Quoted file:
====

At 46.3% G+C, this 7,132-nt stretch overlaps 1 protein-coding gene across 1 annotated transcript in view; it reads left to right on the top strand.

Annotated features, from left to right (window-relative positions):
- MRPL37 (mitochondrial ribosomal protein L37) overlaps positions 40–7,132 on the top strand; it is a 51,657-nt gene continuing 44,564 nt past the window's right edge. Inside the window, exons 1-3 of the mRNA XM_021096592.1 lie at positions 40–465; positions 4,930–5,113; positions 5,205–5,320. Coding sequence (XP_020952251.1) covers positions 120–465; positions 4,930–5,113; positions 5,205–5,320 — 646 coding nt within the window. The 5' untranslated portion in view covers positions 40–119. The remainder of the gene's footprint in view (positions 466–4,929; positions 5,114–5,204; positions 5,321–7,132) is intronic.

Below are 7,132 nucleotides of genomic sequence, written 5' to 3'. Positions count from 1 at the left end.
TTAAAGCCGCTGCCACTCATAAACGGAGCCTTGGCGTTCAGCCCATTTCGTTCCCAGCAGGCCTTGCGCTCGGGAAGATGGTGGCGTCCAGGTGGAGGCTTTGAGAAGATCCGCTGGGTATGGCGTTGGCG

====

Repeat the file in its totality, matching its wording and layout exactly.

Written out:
At 46.3% G+C, this 7,132-nt stretch overlaps 1 protein-coding gene across 1 annotated transcript in view; it reads left to right on the top strand.

Annotated features, from left to right (window-relative positions):
- MRPL37 (mitochondrial ribosomal protein L37) overlaps positions 40–7,132 on the top strand; it is a 51,657-nt gene continuing 44,564 nt past the window's right edge. Inside the window, exons 1-3 of the mRNA XM_021096592.1 lie at positions 40–465; positions 4,930–5,113; positions 5,205–5,320. Coding sequence (XP_020952251.1) covers positions 120–465; positions 4,930–5,113; positions 5,205–5,320 — 646 coding nt within the window. The 5' untranslated portion in view covers positions 40–119. The remainder of the gene's footprint in view (positions 466–4,929; positions 5,114–5,204; positions 5,321–7,132) is intronic.

Below are 7,132 nucleotides of genomic sequence, written 5' to 3'. Positions count from 1 at the left end.
TTAAAGCCGCTGCCACTCATAAACGGAGCCTTGGCGTTCAGCCCATTTCGTTCCCAGCAGGCCTTGCGCTCGGGAAGATGGTGGCGTCCAGGTGGAGGCTTTGAGAAGATCCGCTGGGTATGGCGTTGGCG